Hoping to relieve him of financial pressure and enable him to write more freely, the first publishers of American writer Sherwood Anderson offered to send him a weekly check. After a few weeks, however, Anderson took his latest check back to the publishers office. “Its no use,” he explained. “I find it impossible to work with security staring me in the face.”
Unlike Anderson, the Israelite leader Gideon found that he couldnt work without security staring him in the face. It was Gideons insecurity which caused him to ask God for two miraculous signs aimed at strengthening his faith. From a human point of view, Gideons fear is understandable. After all, his tiny force of 300 armed men was about to face an army of 135,000 Midianites. Gideons band seemed to have little or no chance against such a superior force.
However, Gideon knew that God had sent him against the Midianites (see 6:12-16). But the fear of defeat had paralyzed Gideons faith. Thats why he asked God to prove His presence through the two familiar requests we read about today. On the first night, Gideon put a fleece on the ground. If it was wet the next day while the ground was dry, he would know God would give him victory (vv. 36-38).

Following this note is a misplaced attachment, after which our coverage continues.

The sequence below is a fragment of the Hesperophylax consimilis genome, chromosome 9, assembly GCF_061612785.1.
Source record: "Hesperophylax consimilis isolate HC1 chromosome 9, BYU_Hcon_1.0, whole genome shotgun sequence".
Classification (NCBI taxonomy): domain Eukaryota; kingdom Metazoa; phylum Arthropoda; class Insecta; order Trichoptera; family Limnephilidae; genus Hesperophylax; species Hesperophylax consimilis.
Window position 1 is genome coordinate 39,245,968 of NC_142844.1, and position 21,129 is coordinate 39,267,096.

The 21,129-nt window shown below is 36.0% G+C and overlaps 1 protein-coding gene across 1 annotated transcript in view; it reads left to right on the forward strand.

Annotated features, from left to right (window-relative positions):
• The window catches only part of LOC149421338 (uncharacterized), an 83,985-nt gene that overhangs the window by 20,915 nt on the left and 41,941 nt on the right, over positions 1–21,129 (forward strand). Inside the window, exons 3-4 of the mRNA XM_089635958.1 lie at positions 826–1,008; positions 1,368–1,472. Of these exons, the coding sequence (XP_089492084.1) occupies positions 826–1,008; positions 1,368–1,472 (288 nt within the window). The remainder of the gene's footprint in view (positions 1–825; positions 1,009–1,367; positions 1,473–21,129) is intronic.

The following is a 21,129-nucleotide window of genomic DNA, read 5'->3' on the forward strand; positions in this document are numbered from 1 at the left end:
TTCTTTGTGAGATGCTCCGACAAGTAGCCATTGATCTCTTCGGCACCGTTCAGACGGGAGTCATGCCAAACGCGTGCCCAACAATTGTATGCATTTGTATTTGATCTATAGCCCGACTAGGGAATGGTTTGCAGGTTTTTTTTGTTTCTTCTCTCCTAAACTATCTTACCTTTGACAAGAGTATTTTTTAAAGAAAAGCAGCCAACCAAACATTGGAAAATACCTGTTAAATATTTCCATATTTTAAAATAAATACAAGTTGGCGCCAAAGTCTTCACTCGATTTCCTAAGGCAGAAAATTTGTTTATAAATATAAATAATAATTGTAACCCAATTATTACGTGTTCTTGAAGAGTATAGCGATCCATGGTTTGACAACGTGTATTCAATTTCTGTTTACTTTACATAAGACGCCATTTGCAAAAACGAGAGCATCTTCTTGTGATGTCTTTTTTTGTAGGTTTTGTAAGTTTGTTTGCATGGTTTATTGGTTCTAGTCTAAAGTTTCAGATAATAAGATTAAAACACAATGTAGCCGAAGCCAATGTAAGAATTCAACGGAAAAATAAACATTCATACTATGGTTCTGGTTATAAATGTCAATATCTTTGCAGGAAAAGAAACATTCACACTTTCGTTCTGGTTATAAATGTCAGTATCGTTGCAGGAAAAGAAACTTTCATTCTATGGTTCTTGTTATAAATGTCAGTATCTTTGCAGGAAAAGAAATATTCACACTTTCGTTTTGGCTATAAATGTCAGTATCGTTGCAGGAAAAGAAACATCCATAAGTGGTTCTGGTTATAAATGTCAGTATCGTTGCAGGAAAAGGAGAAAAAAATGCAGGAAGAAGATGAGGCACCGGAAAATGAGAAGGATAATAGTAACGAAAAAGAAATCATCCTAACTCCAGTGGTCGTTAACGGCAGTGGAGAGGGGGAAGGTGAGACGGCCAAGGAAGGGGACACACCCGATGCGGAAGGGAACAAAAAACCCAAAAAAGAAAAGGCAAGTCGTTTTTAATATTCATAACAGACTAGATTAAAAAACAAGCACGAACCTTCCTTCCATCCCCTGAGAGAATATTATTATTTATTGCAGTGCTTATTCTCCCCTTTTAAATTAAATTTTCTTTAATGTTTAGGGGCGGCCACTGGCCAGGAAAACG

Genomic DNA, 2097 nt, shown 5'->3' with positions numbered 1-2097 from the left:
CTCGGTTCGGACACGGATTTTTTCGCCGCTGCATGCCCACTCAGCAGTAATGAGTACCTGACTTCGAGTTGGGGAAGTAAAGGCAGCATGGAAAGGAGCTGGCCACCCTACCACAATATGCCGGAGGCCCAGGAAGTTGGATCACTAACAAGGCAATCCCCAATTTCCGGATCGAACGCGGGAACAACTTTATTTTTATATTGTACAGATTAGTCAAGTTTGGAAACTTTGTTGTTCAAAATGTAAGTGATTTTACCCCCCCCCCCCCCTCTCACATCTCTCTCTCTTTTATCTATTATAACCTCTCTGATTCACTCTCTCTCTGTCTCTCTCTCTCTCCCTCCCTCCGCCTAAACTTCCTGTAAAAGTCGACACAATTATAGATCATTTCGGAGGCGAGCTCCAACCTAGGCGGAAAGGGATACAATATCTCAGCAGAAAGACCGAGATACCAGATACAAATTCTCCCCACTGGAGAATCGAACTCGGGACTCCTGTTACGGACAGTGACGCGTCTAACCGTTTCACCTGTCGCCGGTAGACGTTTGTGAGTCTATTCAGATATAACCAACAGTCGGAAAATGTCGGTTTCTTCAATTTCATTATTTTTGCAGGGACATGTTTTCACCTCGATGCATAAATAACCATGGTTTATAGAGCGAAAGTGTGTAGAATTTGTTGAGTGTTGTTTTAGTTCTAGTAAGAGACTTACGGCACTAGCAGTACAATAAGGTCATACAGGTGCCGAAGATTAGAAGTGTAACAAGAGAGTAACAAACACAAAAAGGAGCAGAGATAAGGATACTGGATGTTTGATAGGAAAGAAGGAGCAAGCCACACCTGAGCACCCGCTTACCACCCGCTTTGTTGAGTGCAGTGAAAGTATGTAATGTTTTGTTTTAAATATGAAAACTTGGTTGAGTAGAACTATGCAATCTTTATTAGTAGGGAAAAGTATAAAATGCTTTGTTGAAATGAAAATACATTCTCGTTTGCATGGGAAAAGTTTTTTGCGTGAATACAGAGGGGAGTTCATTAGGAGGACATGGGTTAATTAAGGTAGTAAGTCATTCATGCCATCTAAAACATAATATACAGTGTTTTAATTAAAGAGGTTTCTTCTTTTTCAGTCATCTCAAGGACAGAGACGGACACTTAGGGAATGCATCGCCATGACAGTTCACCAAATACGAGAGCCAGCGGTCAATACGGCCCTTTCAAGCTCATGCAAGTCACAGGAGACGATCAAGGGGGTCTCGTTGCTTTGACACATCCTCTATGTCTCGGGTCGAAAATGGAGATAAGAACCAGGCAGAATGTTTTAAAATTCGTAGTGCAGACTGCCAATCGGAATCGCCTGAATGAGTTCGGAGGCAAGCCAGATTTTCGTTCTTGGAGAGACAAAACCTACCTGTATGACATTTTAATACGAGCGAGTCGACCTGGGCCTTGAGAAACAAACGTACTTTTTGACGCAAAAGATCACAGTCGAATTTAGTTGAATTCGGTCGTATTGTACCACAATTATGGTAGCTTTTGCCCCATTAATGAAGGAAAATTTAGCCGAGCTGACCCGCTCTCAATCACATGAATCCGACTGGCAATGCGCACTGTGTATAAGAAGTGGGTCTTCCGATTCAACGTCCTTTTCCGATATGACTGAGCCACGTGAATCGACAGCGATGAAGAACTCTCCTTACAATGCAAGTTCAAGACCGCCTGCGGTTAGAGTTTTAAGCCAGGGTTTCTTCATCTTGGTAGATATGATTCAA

But that wasnt quite enough for Gideon. Perhaps he realized that a fleece could remain wet even after the ground had dried. So he asked God to keep the fleece dry and the ground wet on the next night (vv. 39-40). God did as Gideon requested, and Gods servant went on to lead the Israelites in the defeat of the Midianites (7:1-25).
The miracle of Gideons fleece demonstrates that ours is a God of compassion. Gods command and promise were clear: He would be with Gideon, and they would “strike down all the Midianites” (6:16). Instead of rebuking Gideon for his fear, the Lord buoyed his faith with a miracle. God allowed security to stare Gideon in the face so Gideon could accomplish Gods purpose.